ARCANUM — The Bontrager home on Littles Road near here could easily get passersby sidetracked for admiring the carved tree that sits out front.
Al Bontrager, patriarch of the household, did the work himself after he took the old tree down this summer because of the wires.
“He let it dry awhile,” said wife Sheila. “He started carving it in September and just finished it last Friday.”
His work features two bears and an eagle.
Al is no stranger to the art of carving.
“When he was about 7 years old, he started whittling,” said Sheila. “His grandpa was one [a whittler]. Al would use Exacto knives and gouged his legs until he got the right tools.”
Today, he uses a chainsaw 80 percent of the time on his work and power tools the other 20 percent.
“He does more chainsaw carving, and not as much of the finished carving,” she said. “He likes the tool which gets the most wood off first. The one in our yard is a silver maple tree.”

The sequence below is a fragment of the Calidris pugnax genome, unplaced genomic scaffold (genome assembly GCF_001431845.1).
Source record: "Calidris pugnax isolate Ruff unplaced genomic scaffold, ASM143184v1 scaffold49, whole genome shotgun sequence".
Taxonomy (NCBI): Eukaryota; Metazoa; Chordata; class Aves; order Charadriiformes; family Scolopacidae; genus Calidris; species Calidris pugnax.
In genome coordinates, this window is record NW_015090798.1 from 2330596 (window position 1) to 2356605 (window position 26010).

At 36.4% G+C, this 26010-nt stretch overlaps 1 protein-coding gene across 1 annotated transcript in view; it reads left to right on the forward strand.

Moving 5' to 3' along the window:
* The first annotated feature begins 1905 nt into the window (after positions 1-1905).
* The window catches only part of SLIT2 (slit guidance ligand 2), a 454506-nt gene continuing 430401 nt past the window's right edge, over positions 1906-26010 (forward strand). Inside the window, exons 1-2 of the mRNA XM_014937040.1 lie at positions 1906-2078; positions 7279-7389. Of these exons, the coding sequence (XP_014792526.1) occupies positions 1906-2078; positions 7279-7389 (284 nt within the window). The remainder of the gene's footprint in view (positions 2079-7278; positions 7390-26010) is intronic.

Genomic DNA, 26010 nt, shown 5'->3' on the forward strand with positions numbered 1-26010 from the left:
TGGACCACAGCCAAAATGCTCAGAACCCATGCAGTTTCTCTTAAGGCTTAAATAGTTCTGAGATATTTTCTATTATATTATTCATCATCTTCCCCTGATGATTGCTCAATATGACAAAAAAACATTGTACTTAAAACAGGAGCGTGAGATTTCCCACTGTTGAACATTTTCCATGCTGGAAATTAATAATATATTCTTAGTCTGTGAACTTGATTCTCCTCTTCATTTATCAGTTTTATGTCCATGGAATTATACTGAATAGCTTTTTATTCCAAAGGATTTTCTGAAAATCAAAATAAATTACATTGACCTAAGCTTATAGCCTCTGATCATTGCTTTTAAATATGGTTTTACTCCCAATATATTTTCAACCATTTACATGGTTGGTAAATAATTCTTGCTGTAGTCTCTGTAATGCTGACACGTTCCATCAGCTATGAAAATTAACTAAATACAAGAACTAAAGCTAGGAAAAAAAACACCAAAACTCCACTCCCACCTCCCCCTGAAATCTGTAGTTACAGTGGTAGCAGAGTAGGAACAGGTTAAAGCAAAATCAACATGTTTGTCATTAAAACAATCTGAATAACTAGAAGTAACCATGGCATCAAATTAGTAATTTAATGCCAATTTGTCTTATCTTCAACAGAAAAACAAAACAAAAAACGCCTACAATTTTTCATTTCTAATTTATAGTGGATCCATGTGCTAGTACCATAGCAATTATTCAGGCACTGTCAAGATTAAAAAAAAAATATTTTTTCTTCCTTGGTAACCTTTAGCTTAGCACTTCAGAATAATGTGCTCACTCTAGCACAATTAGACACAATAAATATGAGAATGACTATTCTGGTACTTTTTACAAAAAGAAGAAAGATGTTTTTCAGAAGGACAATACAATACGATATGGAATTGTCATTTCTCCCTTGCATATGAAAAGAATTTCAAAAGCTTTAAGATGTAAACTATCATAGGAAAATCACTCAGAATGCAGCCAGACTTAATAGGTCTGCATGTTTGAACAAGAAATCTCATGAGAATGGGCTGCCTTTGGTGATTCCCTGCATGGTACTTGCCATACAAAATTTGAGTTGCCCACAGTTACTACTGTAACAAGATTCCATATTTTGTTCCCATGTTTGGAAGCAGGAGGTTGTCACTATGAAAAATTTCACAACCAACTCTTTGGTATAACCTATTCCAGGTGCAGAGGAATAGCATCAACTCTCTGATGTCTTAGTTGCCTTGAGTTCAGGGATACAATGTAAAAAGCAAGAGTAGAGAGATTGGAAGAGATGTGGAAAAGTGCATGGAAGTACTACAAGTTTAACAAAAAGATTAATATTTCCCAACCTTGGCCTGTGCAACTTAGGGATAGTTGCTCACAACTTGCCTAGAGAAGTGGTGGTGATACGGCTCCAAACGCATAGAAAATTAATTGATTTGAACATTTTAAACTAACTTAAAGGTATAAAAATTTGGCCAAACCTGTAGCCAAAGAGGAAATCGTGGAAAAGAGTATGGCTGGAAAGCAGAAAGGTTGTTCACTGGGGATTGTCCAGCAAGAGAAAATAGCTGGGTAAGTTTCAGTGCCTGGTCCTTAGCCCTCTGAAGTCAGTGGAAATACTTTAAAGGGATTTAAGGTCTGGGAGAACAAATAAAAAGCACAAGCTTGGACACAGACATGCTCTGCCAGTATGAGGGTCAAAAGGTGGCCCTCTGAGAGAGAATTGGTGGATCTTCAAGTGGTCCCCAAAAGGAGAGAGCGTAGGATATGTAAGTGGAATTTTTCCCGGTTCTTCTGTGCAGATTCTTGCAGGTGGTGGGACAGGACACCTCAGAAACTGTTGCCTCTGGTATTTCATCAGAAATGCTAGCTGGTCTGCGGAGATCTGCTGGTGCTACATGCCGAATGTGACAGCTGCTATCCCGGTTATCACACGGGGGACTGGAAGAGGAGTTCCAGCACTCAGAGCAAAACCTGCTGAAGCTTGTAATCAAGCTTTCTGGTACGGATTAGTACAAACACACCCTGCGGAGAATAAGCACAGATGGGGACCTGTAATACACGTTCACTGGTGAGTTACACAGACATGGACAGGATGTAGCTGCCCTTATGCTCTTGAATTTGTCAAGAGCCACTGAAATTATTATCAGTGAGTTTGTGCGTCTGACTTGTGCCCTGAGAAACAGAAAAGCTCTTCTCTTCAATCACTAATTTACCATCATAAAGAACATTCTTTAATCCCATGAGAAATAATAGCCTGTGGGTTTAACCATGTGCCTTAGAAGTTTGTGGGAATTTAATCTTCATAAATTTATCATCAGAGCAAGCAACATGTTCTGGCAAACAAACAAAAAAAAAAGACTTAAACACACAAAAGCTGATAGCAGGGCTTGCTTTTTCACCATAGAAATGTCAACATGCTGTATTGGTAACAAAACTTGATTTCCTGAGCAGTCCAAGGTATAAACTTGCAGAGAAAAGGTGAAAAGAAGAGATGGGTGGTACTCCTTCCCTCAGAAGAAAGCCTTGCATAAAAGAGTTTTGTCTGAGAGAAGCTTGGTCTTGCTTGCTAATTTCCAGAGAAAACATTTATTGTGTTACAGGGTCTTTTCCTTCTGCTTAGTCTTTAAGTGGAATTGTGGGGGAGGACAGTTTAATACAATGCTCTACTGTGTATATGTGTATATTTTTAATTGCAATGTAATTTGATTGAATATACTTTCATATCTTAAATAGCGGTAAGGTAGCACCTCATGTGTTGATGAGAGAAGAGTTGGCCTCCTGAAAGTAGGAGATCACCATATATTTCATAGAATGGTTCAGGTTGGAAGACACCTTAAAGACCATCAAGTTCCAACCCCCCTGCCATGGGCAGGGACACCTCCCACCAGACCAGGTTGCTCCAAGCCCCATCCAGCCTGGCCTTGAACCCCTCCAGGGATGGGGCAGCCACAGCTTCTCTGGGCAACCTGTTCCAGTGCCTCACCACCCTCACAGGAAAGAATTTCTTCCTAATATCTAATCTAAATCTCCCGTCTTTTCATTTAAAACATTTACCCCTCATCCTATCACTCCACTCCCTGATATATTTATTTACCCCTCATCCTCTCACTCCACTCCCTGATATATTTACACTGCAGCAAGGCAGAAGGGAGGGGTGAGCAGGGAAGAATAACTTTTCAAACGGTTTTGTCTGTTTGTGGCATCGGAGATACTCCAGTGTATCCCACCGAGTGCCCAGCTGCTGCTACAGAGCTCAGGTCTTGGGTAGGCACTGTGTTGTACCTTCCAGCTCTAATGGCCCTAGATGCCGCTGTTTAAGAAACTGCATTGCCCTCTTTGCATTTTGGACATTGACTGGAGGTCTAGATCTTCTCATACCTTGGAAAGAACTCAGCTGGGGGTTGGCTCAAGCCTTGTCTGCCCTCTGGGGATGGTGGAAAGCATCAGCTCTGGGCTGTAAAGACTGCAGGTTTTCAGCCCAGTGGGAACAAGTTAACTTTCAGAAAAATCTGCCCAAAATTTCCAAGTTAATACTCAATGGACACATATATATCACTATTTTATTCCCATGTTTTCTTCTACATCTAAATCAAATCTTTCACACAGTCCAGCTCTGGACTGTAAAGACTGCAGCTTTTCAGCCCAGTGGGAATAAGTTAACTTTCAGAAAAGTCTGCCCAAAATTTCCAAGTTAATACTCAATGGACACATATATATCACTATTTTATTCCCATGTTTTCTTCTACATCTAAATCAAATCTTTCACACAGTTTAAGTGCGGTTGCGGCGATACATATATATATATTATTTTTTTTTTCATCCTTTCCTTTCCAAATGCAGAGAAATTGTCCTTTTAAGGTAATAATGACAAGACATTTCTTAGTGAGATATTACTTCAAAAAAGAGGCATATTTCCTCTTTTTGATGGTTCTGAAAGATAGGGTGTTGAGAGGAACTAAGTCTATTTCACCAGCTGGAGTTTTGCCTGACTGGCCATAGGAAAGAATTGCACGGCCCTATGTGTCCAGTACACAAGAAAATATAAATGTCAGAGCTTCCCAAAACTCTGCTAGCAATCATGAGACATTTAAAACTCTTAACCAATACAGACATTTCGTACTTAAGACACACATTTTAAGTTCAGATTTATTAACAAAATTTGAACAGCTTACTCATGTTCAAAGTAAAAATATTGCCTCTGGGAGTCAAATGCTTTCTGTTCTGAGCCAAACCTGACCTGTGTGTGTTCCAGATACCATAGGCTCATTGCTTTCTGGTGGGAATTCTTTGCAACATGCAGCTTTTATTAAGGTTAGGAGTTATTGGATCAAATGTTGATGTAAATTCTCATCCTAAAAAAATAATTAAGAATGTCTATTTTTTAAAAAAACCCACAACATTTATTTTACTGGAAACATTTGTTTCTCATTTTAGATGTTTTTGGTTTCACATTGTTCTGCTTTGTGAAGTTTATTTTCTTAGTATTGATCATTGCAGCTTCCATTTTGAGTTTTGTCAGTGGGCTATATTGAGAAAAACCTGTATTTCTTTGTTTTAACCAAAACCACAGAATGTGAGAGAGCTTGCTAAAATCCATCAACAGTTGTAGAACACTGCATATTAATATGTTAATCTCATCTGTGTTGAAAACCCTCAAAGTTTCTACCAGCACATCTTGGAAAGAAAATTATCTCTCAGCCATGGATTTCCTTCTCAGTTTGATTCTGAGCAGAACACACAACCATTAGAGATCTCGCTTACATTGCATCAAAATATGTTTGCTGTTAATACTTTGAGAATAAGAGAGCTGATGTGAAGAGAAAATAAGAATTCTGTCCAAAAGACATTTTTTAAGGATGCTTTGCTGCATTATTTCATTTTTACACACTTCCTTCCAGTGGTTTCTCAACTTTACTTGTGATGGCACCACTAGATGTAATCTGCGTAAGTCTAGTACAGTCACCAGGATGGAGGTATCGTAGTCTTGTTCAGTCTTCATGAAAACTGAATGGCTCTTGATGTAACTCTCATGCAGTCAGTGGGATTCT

Her husband, she said, is from Topeka, Indiana, south of Shipshewana.
“He loves bears,” she said. “He will look at a picture for a little bit and start carving.”
Al’s biggest project thus far as been the carousel at the mercantile in Shipshewana.
“It’s still a working carousel,” the 44-year-old Sheila said. “He was invited to do the carousel, and it took him two years to work on it.”
The Bontragers have a framed collage of each of the pieces he made for that carousel.
The Bontragers have been married for five years, and have four children…Walden, 4, Amber, 3, Wilson, 2, and Jasper, 5 months.
The couple met on a mission field in Haiti.
“He was never married before and I was a widow with two children, now grown [Heather Critchfield and Andrew Stauffer],” she said.
None of their children have gotten involved with their father’s craft yet.
“The kids play in the sawdust,” said Sheila, who said they are Dunkard Brethren.
Al works full-time at Stull Woodwork in Ludlow Falls, a job he has had for five years.
“He’s also a good daddy,” she said. “We feel really blessed.”
The family is expected to be moving to Montana in the near future.
Sheila is somewhat looking forward to it.
“Leaving people back here is a challenge,” she said. “But I lived out West for about 10 years.”